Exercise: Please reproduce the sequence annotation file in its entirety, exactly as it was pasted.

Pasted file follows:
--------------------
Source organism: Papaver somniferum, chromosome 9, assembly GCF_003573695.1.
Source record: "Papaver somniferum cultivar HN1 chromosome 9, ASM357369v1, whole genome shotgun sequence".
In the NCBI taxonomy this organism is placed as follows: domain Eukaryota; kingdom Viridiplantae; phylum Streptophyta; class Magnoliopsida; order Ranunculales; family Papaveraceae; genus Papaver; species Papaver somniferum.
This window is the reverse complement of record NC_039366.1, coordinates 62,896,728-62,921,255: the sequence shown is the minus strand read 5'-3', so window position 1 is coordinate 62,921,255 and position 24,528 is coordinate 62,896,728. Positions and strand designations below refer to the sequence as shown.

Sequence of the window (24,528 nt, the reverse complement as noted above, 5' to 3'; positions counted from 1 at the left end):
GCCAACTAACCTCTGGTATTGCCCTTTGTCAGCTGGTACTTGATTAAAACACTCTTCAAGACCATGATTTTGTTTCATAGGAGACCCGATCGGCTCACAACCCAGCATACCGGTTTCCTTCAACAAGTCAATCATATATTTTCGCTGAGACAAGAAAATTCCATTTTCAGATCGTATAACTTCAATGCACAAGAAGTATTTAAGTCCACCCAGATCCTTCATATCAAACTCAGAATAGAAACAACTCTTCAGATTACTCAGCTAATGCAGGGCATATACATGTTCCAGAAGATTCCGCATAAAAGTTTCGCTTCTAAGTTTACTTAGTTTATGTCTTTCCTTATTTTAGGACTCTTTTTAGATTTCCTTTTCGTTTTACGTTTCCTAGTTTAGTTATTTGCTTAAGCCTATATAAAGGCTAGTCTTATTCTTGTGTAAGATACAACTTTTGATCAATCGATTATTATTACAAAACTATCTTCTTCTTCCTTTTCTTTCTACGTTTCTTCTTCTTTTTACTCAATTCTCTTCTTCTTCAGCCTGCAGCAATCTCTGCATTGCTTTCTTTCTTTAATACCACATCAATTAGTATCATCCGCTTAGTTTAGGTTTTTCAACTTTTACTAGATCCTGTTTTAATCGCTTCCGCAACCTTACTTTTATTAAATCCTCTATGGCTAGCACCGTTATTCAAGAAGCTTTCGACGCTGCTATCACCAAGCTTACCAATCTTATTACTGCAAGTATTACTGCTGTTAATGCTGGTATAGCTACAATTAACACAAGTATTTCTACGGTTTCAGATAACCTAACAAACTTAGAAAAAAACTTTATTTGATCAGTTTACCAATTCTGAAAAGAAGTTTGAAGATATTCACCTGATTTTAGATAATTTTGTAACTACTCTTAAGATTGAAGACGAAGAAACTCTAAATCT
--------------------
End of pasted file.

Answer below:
Source organism: Papaver somniferum, chromosome 9, assembly GCF_003573695.1.
Source record: "Papaver somniferum cultivar HN1 chromosome 9, ASM357369v1, whole genome shotgun sequence".
In the NCBI taxonomy this organism is placed as follows: domain Eukaryota; kingdom Viridiplantae; phylum Streptophyta; class Magnoliopsida; order Ranunculales; family Papaveraceae; genus Papaver; species Papaver somniferum.
This window is the reverse complement of record NC_039366.1, coordinates 62,896,728-62,921,255: the sequence shown is the minus strand read 5'-3', so window position 1 is coordinate 62,921,255 and position 24,528 is coordinate 62,896,728. Positions and strand designations below refer to the sequence as shown.

Sequence of the window (24,528 nt, the reverse complement as noted above, 5' to 3'; positions counted from 1 at the left end):
GCCAACTAACCTCTGGTATTGCCCTTTGTCAGCTGGTACTTGATTAAAACACTCTTCAAGACCATGATTTTGTTTCATAGGAGACCCGATCGGCTCACAACCCAGCATACCGGTTTCCTTCAACAAGTCAATCATATATTTTCGCTGAGACAAGAAAATTCCATTTTCAGATCGTATAACTTCAATGCACAAGAAGTATTTAAGTCCACCCAGATCCTTCATATCAAACTCAGAATAGAAACAACTCTTCAGATTACTCAGCTAATGCAGGGCATATACATGTTCCAGAAGATTCCGCATAAAAGTTTCGCTTCTAAGTTTACTTAGTTTATGTCTTTCCTTATTTTAGGACTCTTTTTAGATTTCCTTTTCGTTTTACGTTTCCTAGTTTAGTTATTTGCTTAAGCCTATATAAAGGCTAGTCTTATTCTTGTGTAAGATACAACTTTTGATCAATCGATTATTATTACAAAACTATCTTCTTCTTCCTTTTCTTTCTACGTTTCTTCTTCTTTTTACTCAATTCTCTTCTTCTTCAGCCTGCAGCAATCTCTGCATTGCTTTCTTTCTTTAATACCACATCAATTAGTATCATCCGCTTAGTTTAGGTTTTTCAACTTTTACTAGATCCTGTTTTAATCGCTTCCGCAACCTTACTTTTATTAAATCCTCTATGGCTAGCACCGTTATTCAAGAAGCTTTCGACGCTGCTATCACCAAGCTTACCAATCTTATTACTGCAAGTATTACTGCTGTTAATGCTGGTATAGCTACAATTAACACAAGTATTTCTACGGTTTCAGATAACCTAACAAACTTAGAAAAAAACTTTATTTGATCAGTTTACCAATTCTGAAAAGAAGTTTGAAGATATTCACCTGATTTTAGATAATTTTGTAACTACTCTTAAGATTGAAGACGAAGAAACTCTAAATCT